"Why won't you talk to me?" he scorned. He took two steps back toward the stream, brought his leg back and kicked his patent leather shoe at the water. A plume erupted as his foot surfaced from the depths of the stream. Ignoring the soaked sock in his shoe, he kicked at the stream once more. Again, the stream answered with a fountain of water where his foot exited through the surface. Now, the stirred dirt from the bed hid the stones and rocks that were once visible. The stream's flow carried the sediment away from Peter, as it carried Sarah not long ago.

Sarah was beautiful. He long, coppery hair flowed down over her shoulders and covered her breasts. She was exquisite. Her long, cream-colored arms could reach the night sky and pluck out a star. Her shapely, toned legs coulee leap a rainbow and land her in the pot of gold at the end of it. Her satiny smooth skin glistened in the morning dew as she lay in the grass.

Peter turned, looking over his shoulder at the spot where he had been sobbing. "As she lay in the grass," he said aloud. His eyes darkened as he turned his gaze back toward the stream. That horrid stream. That keeper of secrets. His heart pounded in his chest. His breathing had become deep, heavy. He clenched his jaw tight, then spat into the water. "Keeper of secrets," he growled.

His mind flashed - Sarah lay in the grass, nude. He blinked at the stream. Flash - her lover beside her. He stared at a rock on the stream's bed. Flash - her lover slain. Rippling waves cannot break his stare. Flash - his around her throat. His jaw clenched tighter. He dragged her into the stream. His jaw moved, emitting a sharp "pop" as his teeth rubbed against each other. Sarah kicked, squirmed, twisted. Her face plunged into the stream. He wide eyes stared at Peter in disbelief. Her mouth moved, "Peter! Peter!" Her lips formed words, but make no sound. "No! Peter!" Air rushed in and out of her lungs, making bubbles at the surface. The babbling brook became violent at the intrusion. Dirt, rocks and sand all tossed and churned wildly as Sarah splashed in the water.

A small, wry smile crept on Peter's face. He blinked twice then focused his gazed on the spot where Sarah drank her last breath. The smile on Peter's face softened as he pictured her there in the water. The stream bubbled around and passed her. Her face rested above the surface, peaceful and calm. Sarah stared blankly at the stars above. Peter leaned over her and slipped his arms around her. His lips covered her soft, smooth cheeks with tender kisses. He took one hand from behind her back and gently stroked her hair as it waved lazily in the stream. Tenderly, he kissed her lips as softly as a new lover on his wedding night. He gazed into Sarah's lifeless eyes, then closed her eyelids, sealing each with a gentle kiss. Again, he slipped both of his arms around her and embraced her, pulling their two bodies together. After a few moments, he released her. She lingered at first, not wanting to leave her lover. But, finally, the stream urged her along and she relented. She began to move, but stopped suddenly as she planted her feet into the stream's bed.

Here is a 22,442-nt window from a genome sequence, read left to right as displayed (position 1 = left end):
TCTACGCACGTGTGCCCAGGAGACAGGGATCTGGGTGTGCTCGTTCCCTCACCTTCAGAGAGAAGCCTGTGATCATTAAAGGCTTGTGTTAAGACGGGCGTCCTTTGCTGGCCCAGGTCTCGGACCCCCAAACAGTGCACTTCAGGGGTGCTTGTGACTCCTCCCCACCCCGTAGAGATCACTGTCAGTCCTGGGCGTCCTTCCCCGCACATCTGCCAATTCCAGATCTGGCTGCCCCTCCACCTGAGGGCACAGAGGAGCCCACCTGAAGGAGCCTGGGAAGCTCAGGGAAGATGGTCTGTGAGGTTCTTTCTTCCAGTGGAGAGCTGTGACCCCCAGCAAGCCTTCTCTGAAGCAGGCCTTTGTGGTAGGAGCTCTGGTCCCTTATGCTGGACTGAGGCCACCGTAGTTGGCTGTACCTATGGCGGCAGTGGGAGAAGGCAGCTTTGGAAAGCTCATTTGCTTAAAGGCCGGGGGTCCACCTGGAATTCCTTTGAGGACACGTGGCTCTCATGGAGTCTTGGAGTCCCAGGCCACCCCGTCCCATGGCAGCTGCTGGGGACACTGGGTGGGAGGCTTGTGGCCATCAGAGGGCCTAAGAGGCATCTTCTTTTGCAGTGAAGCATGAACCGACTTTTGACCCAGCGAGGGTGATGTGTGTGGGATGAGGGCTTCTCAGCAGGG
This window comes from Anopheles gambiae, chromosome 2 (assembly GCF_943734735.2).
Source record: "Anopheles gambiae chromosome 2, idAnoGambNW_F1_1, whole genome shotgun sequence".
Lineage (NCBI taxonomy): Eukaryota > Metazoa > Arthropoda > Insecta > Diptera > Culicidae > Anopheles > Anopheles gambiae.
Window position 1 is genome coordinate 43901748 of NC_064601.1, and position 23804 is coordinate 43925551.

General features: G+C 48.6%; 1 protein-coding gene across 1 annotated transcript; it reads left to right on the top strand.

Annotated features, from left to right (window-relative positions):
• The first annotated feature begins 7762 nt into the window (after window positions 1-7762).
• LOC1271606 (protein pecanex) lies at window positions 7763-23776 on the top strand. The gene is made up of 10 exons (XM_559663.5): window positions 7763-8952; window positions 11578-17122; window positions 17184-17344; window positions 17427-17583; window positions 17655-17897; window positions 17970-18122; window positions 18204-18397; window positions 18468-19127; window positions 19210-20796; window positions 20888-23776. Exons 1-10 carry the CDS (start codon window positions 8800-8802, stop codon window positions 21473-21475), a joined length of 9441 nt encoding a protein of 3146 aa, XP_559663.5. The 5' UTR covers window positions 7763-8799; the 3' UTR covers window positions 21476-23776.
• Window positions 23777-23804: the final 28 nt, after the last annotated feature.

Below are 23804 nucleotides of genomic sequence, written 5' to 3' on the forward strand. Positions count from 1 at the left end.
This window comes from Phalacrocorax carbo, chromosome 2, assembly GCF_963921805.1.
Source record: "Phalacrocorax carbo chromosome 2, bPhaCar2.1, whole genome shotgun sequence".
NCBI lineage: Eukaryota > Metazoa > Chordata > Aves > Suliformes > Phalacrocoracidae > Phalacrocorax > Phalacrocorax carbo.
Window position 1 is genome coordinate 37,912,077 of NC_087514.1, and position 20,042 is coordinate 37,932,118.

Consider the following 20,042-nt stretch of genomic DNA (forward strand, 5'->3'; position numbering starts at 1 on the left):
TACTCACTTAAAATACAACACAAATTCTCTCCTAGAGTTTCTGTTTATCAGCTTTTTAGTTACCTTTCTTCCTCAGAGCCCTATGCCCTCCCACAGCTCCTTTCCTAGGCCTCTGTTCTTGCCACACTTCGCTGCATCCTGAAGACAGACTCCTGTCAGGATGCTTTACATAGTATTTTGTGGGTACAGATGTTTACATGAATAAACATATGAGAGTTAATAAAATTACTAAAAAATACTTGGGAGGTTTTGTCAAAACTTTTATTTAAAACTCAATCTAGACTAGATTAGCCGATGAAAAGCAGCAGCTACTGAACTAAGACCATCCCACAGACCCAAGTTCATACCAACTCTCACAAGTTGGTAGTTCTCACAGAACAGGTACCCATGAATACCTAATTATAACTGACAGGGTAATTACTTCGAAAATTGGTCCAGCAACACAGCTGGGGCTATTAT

Peter's eyes widened at the sight of his Sarah's hesitation. His heart raced as the gravity of his mistake comes to his full attention. Sarah was not dead after all! She had stopped to be with him! He smiled - a small, shaky laugh escaped his lips. He stood, meaning to help her out of the water. As he bent over her, she moved away from him. Her feet still seemed planted, but her body drifted away from his reaching arm. The stream continued to push her, helping her along as it turned her body away from his. Her head pointed downstream. Peter's arms dropped to his side and she slumped to the ground beside the stream. Sarah drifted away from him, forever.

If you'd like to read the poem, you can find it:

Monday, October 4, 2010

Once around the block...

I hate writer's block.  It is a subconscious (and sometimes VERY conscious) voice that tells us we can't write, don't know what to write, don't want to write, and a myriad of other tall tales that keep us from doing what we actually desire to do the most - WRITE!  Write something. Write anything.  But no, that blank page just stares at me.

I've thought many times about how to start my next novel, but no matter where I want to go, taking the first few steps feels like swimming through quick-drying cement - or what I would imagine that to be like.  I've read dozen of articles and several books that deal with the block in one way or another.  Of course, the most common advice is "keep writing anyway." Yeah, nice theory.

Well, okay, yeah, it actually works if you are at least willing to give it try.  I can tell that my experience is that it works by forcing me to *not* work.  I make notes - places, people, plot lines, etc.  I have no idea how they tie together, and I know that they don't even have to tie together.  Heck, they don't even have to make the final cut.  But at least it is something.  All too often, though, I get nowhere fast.

So, sometimes I try just to make a list of questions I'd like to answer:  How will so-and-so die?  Why does so-and-so move away? Should the main character move away?  What would happen?  Why would s/he move?  How do they feel?  Do they ever see their friends again?  How does that impact what is written (or not written)?  What color is so-and-so's shirt? 

Writer's block sucks.  But, if you admit you have the problem, you've taken the first step in getting around it.  Then, put one foot in front of the other.  You will laugh, cry, pull your hair out, and (hopefully) eventually come through the other side with the kick-start you needed.